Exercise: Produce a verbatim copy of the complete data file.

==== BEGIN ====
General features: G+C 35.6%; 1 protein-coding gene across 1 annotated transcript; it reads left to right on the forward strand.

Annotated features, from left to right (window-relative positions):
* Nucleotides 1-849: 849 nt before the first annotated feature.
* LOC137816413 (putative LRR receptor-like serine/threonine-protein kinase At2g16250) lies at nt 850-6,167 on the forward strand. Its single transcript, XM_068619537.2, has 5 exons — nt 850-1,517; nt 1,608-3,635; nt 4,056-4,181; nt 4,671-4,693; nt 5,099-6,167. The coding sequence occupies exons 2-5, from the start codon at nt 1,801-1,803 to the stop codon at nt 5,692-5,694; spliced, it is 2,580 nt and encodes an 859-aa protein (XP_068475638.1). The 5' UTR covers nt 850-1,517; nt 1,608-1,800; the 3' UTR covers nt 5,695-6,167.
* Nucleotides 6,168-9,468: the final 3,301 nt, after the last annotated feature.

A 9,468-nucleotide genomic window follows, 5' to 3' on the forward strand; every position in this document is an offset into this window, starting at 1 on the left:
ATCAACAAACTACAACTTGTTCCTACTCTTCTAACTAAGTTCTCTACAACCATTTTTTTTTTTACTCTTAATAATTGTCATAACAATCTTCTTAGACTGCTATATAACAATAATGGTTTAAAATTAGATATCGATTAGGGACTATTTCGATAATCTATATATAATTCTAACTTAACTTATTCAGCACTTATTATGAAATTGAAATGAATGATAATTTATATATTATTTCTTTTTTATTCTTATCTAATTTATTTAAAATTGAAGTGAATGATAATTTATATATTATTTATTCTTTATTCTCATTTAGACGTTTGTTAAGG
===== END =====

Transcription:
General features: G+C 35.6%; 1 protein-coding gene across 1 annotated transcript; it reads left to right on the forward strand.

Annotated features, from left to right (window-relative positions):
* Nucleotides 1-849: 849 nt before the first annotated feature.
* LOC137816413 (putative LRR receptor-like serine/threonine-protein kinase At2g16250) lies at nt 850-6,167 on the forward strand. Its single transcript, XM_068619537.2, has 5 exons — nt 850-1,517; nt 1,608-3,635; nt 4,056-4,181; nt 4,671-4,693; nt 5,099-6,167. The coding sequence occupies exons 2-5, from the start codon at nt 1,801-1,803 to the stop codon at nt 5,692-5,694; spliced, it is 2,580 nt and encodes an 859-aa protein (XP_068475638.1). The 5' UTR covers nt 850-1,517; nt 1,608-1,800; the 3' UTR covers nt 5,695-6,167.
* Nucleotides 6,168-9,468: the final 3,301 nt, after the last annotated feature.

A 9,468-nucleotide genomic window follows, 5' to 3' on the forward strand; every position in this document is an offset into this window, starting at 1 on the left:
ATCAACAAACTACAACTTGTTCCTACTCTTCTAACTAAGTTCTCTACAACCATTTTTTTTTTTACTCTTAATAATTGTCATAACAATCTTCTTAGACTGCTATATAACAATAATGGTTTAAAATTAGATATCGATTAGGGACTATTTCGATAATCTATATATAATTCTAACTTAACTTATTCAGCACTTATTATGAAATTGAAATGAATGATAATTTATATATTATTTCTTTTTTATTCTTATCTAATTTATTTAAAATTGAAGTGAATGATAATTTATATATTATTTATTCTTTATTCTCATTTAGACGTTTGTTAAGG